“What we want can never happen because the world won’t let it,” Elizabeth says, and that statement is underlined throughout the film when numerous parties, from Olive’s fiancé to suburban neighbors to family values groups, object to how William, Elizabeth, and Olive choose to live, and how their polyamory informs the creation of the Wonder Woman character. But while the film very effectively portrays the uphill battle the three of them faced when living their lives together, it is less successful in actually developing these characters fully on an individual basis and then growing them together as a romantic unit.

The film uses William’s defense of the Wonder Woman character before a review board as a framing device, and Evans is clearly the protagonist here; his research is the couple’s primary motivation, he’s the breadwinner in his marriage to Elizabeth, and he pursues Olive first. Practically everything centers around William, and it becomes repetitively disappointing that he is so often the one urging the women together. They can’t be honest with what they want unless he encourages them; they don’t tap into their sexual desires until he provides them with an outlet; they don’t realize their lifelong devotion to each other until he almost commands it. While the script solidly reiterates how the Wonder Woman character was born out of a desire to condition children into accepting and respecting strong women, it also focuses so much on William to the detriment of Elizabeth and Olive.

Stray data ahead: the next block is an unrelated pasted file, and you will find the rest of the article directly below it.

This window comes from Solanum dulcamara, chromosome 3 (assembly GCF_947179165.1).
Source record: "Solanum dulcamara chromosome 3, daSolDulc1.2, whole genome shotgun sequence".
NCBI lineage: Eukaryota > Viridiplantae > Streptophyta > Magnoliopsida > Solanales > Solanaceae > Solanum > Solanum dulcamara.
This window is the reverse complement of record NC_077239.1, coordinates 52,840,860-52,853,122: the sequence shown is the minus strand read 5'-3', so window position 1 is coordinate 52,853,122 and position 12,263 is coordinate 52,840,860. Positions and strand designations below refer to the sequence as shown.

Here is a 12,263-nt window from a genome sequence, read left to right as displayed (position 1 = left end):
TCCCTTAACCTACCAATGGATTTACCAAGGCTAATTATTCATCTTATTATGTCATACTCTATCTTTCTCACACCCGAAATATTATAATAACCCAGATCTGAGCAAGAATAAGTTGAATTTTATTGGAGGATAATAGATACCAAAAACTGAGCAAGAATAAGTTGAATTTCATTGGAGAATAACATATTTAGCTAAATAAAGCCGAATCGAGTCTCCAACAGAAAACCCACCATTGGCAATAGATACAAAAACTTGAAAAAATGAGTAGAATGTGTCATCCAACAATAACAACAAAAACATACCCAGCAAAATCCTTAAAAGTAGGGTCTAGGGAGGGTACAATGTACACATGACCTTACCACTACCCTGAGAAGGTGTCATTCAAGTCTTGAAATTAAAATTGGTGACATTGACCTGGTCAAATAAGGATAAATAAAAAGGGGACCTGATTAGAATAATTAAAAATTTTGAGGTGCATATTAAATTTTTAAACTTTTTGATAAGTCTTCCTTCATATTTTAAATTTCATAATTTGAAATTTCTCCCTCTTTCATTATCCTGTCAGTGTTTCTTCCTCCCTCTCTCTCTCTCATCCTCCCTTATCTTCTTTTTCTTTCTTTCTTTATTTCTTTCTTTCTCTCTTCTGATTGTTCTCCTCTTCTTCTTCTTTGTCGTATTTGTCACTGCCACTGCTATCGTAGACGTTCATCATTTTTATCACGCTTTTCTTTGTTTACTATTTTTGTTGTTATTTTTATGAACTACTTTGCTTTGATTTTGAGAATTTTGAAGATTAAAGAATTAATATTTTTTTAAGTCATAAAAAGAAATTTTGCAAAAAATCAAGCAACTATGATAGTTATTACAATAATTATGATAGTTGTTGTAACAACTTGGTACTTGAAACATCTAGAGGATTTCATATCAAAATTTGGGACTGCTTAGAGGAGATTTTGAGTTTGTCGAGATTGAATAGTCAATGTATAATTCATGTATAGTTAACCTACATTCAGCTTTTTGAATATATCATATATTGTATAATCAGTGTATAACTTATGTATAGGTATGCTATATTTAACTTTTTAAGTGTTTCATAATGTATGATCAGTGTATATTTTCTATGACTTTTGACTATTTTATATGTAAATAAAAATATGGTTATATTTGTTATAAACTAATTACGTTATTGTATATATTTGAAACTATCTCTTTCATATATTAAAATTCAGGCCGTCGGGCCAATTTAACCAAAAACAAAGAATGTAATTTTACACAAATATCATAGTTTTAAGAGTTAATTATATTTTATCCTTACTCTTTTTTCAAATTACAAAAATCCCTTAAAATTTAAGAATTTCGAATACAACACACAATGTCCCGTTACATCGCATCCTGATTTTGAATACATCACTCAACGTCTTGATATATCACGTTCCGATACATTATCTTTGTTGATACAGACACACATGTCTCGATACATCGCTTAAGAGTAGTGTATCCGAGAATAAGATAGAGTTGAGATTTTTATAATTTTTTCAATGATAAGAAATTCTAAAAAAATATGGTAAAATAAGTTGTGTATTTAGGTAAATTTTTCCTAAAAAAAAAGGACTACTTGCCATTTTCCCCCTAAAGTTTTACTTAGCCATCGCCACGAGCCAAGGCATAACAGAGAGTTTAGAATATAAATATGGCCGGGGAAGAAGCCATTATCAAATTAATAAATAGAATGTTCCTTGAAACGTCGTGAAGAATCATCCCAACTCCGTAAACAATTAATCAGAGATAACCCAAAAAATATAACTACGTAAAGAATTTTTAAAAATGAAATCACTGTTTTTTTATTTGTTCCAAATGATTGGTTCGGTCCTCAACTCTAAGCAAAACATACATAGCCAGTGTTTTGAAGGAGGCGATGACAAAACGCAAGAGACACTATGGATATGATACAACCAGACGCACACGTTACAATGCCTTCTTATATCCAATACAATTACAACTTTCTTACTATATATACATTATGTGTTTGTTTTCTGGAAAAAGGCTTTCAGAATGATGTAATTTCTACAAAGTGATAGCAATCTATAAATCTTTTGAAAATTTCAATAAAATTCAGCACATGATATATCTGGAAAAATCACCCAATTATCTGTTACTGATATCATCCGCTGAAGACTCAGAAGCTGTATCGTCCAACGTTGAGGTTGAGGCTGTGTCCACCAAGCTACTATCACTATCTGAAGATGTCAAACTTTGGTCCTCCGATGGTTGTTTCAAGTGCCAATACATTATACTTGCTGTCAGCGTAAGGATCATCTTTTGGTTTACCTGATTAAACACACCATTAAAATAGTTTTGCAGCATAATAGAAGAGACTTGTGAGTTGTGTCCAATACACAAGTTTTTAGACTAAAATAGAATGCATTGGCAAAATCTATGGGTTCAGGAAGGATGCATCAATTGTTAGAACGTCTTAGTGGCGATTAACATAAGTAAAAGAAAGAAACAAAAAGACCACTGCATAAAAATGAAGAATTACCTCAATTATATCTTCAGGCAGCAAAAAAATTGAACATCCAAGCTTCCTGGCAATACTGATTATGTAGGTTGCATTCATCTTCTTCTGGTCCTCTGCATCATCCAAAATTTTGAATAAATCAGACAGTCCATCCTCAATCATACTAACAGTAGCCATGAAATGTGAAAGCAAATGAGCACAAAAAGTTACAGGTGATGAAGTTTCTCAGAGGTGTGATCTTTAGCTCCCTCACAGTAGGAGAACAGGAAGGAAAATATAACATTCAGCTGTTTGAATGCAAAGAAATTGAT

Does Olive have a defining characteristic aside from being submissive? If there is something, this film doesn’t uncover it. Heathcote is a striking figure in the corset, thigh-high boots, cuff bracelets, and coil of rope that would inform the Wonder Woman character design, but she’s given too little to do. She loves Elizabeth despite the woman’s constant undermining and belittling, and is defined only by her devotion to others, not herself. And the flip side of that is Elizabeth, who Hall excellently performs as a “grade-A bitch,” as William describes, but who is similarly problematically presented. She goes from being a foul-mouthed shit-stirrer and female warrior to a resentful and disgruntled secretary attacking everyone and everything around her, and while the movie makes clear how the patriarchy drove her to that point, that doesn’t legitimize her cruelty to her husband or to her lover. You can understand why someone would admire her, but not why they would love her.

The character shortcomings are most disappointing because the film is intentional in other ways that are impossible to ignore: the sex scenes are sensual without being exploitative; no character is objectified because of their gender; and the matter-of-fact handling of pornography and BDSM-inspired kink ensures that the movie isn’t titillating for the wrong reasons. But ultimately, it feels like Professor Marston and the Wonder Women is trying to do too much without quite enough; it is, by the filmmaker’s own admission, creating a narrative for which little historical data exists. And although the movie does a good job contextualizing Wonder Woman’s iconography and presenting a different kind of love story onscreen, it also cuts too many corners in its formulation to feel like the origin story this story truly deserves.